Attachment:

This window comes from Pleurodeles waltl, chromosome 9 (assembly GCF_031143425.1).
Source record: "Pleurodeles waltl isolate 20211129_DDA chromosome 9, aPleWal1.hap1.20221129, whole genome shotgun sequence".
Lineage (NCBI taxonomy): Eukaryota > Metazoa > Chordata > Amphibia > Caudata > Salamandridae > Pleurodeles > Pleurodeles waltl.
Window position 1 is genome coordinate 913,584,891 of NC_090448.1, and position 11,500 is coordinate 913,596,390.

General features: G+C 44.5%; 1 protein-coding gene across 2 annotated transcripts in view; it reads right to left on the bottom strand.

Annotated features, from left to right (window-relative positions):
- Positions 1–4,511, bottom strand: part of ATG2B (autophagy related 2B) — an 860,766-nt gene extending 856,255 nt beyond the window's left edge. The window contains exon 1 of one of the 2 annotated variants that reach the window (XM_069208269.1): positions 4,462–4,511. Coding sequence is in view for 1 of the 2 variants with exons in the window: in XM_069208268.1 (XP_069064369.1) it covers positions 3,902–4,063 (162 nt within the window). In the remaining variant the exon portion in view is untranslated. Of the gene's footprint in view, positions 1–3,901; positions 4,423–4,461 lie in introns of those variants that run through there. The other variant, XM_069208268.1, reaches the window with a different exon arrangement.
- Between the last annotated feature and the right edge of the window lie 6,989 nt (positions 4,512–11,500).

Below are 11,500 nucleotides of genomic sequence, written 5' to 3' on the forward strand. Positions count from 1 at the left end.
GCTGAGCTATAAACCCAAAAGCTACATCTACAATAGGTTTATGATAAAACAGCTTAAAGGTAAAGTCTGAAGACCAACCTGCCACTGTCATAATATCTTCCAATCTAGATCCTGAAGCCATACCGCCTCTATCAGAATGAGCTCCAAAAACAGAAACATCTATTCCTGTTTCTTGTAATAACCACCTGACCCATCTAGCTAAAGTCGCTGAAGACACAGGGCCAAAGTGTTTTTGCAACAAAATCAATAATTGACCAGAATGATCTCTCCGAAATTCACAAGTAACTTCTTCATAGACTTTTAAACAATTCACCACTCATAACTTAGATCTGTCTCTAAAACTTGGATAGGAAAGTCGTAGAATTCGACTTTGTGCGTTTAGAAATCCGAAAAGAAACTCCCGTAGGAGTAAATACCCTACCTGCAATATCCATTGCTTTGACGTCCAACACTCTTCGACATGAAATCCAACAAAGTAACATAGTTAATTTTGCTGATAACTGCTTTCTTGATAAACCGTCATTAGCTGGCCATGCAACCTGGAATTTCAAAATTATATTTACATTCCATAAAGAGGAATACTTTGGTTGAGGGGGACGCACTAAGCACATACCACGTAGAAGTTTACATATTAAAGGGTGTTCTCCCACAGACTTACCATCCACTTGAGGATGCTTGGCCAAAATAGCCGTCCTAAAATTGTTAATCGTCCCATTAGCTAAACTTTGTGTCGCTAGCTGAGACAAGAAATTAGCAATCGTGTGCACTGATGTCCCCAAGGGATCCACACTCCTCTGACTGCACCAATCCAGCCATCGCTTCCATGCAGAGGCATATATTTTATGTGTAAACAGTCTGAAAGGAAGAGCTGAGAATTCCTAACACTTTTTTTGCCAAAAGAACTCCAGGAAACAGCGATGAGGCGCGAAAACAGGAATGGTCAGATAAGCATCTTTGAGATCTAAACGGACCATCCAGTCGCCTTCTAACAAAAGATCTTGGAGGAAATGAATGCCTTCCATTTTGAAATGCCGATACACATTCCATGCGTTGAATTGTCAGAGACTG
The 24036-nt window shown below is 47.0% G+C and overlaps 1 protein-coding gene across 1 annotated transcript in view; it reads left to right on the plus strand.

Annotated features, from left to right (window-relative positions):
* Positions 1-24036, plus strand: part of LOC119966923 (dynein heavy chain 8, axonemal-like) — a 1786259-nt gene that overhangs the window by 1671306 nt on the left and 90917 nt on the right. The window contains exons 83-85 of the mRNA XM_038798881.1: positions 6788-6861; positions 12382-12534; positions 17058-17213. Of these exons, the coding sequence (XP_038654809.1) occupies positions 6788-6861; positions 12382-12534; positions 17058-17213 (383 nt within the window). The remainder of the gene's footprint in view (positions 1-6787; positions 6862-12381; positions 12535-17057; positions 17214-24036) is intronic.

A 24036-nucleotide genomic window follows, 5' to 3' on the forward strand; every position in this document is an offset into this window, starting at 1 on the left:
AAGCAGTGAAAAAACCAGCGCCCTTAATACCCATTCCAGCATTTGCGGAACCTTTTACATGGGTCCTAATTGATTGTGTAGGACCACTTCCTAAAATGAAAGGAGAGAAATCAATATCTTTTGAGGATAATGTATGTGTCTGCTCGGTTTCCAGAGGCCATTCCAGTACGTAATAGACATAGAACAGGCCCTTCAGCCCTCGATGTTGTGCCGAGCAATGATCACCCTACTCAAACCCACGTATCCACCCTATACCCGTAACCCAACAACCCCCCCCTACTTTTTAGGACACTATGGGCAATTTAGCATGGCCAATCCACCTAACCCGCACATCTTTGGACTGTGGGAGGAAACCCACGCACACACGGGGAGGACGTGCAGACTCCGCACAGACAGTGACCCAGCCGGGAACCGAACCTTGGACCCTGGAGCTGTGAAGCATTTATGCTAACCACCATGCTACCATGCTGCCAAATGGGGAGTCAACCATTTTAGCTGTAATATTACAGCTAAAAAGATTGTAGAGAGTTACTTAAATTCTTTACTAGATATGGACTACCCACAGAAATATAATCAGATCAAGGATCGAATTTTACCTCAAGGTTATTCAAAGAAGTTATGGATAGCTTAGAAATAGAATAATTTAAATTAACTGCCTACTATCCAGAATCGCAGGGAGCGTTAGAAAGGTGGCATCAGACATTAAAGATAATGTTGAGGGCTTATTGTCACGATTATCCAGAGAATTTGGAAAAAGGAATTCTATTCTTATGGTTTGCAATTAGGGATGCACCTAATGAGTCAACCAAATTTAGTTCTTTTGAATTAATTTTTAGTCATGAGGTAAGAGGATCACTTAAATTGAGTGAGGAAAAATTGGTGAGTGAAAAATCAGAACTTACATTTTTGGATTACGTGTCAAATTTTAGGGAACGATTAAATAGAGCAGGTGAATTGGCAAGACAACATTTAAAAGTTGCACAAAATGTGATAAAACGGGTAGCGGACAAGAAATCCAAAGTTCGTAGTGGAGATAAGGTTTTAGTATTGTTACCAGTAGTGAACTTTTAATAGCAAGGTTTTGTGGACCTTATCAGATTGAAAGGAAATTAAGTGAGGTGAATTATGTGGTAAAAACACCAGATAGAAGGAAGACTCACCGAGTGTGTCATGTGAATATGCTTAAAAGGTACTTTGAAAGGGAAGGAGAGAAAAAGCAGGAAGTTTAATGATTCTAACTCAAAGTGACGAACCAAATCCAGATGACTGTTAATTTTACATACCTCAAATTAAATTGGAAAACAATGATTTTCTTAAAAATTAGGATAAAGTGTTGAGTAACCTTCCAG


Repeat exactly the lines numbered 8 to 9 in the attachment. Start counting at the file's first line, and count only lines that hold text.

- Between the last annotated feature and the right edge of the window lie 6,989 nt (positions 4,512–11,500).

Below are 11,500 nucleotides of genomic sequence, written 5' to 3' on the forward strand. Positions count from 1 at the left end.